Precious Metals

Do you agree with Eric Sprott, CEO of Sprott Asset Management, urging silver miners to interfere in the silver market and retain silver reserves? Cast your vote.

By Michelle Smith–Exclusive to Silver Investing News

Eric Sprott, founder and CEO of Sprott Asset Management (TSX:SII) believes that silver miners should invest in the commodity that they produce. Last week, Sprott announced that he was going to urge producers to do just just that—stop selling all of their silver for cash and instead, retaining a portion as reserves.

“I’m writing a letter basically suggesting to the silver producers, you guys have all this money. Why do you have it in banks? Put it in silver,” Sprott said on King World News. “It’s a way better asset than having a bank deposit that pays zero interest rates and you take all the risk of the bank on.”

Sprott warns of both currency and banking dysfunctions and considers silver to be safe and to be a superior form of currency.

Furthermore, by acting upon his advice, he believes that silver miners could have a positive effect on the market overall by absorbing a substantial portion of the potential surplus that is expected this year.

“If silver miners were to reinvest 25 percent of their 2011 earnings back into physical silver, they could potentially account for 21 percent of the approximate 300 million ounces available for investment in 2011. If they were to reinvest all their earnings back into silver, it would shrink available 2011 investment supply by 82 percent. This is a purely hypothetical exercise of course, but can you imagine the impact this practice would have on silver prices?” he wrote in his letter to miners.

Before proceeding, it should be pointed out that Sprott has a hefty load of vested interest in seeing such a trend develop as his company offers products such as the Sprott Physical Silver Trust (NYSE:PSLV,TSX:PHS.U) and the Sprott Silver Bullion Fund. If miners did invest and drive prices upward, it would generally be beneficial for products such as these.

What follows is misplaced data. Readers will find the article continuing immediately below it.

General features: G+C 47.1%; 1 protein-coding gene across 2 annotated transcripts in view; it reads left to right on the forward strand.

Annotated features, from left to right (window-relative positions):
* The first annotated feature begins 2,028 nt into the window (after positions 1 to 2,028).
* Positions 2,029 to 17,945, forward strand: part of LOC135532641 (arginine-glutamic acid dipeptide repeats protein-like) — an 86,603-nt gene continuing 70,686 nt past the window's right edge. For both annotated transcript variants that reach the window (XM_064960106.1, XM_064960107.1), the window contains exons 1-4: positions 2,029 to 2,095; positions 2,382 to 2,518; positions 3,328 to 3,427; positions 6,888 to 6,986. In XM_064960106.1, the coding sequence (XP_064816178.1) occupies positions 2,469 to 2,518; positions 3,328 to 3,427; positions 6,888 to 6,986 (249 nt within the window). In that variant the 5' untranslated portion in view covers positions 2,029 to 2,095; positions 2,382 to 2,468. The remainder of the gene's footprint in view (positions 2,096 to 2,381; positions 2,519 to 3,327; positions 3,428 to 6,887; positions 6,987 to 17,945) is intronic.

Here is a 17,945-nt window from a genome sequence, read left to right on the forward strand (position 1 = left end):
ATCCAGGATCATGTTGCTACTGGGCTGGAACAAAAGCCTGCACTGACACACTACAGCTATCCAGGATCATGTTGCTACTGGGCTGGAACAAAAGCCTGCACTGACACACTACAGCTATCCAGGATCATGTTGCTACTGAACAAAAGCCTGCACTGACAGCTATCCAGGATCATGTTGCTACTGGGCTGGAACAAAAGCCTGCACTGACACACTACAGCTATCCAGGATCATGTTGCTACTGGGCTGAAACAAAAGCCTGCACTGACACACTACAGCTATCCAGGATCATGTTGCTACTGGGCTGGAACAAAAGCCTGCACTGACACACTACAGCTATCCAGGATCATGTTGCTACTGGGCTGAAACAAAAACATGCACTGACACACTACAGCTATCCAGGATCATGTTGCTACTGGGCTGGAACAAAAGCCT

In his letter, Sprott also said “silver miners need to acknowledge that investors buy their shares because they believe the price of silver is going higher. We certainly do, and we are extremely active in the silver equity space.”

As an investor in mining equities, if producers used physical silver to boost their value and to make themselves more attractive to investors, Sprott again stands to gain. However, the ethics or motives of Sprott’s appeal to miners is beyond the scope of this article.

Instead, what is interesting is the fact that it is often reiterated, even here on Silver Investing News, that silver trades more as an industrial metal than as a safe haven. When these discussions arise, the focus tends to be on how investors view the white metal. But, rarely are silver miners attitudes toward holding the metal that they produce discussed.

According to Mining Weekly when the idea was presented to Mitchell Krebs of Coeur d’Alene Mines (NYSE:CDE), he didn’t dismiss it.

Noting that it would provide additional leverage to investors, he said, Coeur would first have to build up a “sufficient cash cushion” before it would consider holding some of it in precious metals.

Though Sprott stands to gain if miners did act upon his advice and the chips fall as he predicts, so do an abundance of others who invest in various silver products. Throughout the year, it has been often stated that silver miners are undervalued and there are many who believe that these equities will rally.

At last week’s ETF Precious Metals Seminar, Jim Steel, Chief Commodities Analyst for HSBC predicted a positive outlook for silver in 2012 with the metal trading in a range of $30-40 with a yearly average of $34.

Those results are of course expected without the type of intervention that Sprott is calling for.

At Silver Investing News, we would like to hear from you how much influence miners’ investment choices would impact your buying decisions.

View This Poll

Results will be reported next week.


I, Michelle Smith, do not have interests in any of the equities mentioned in this article.


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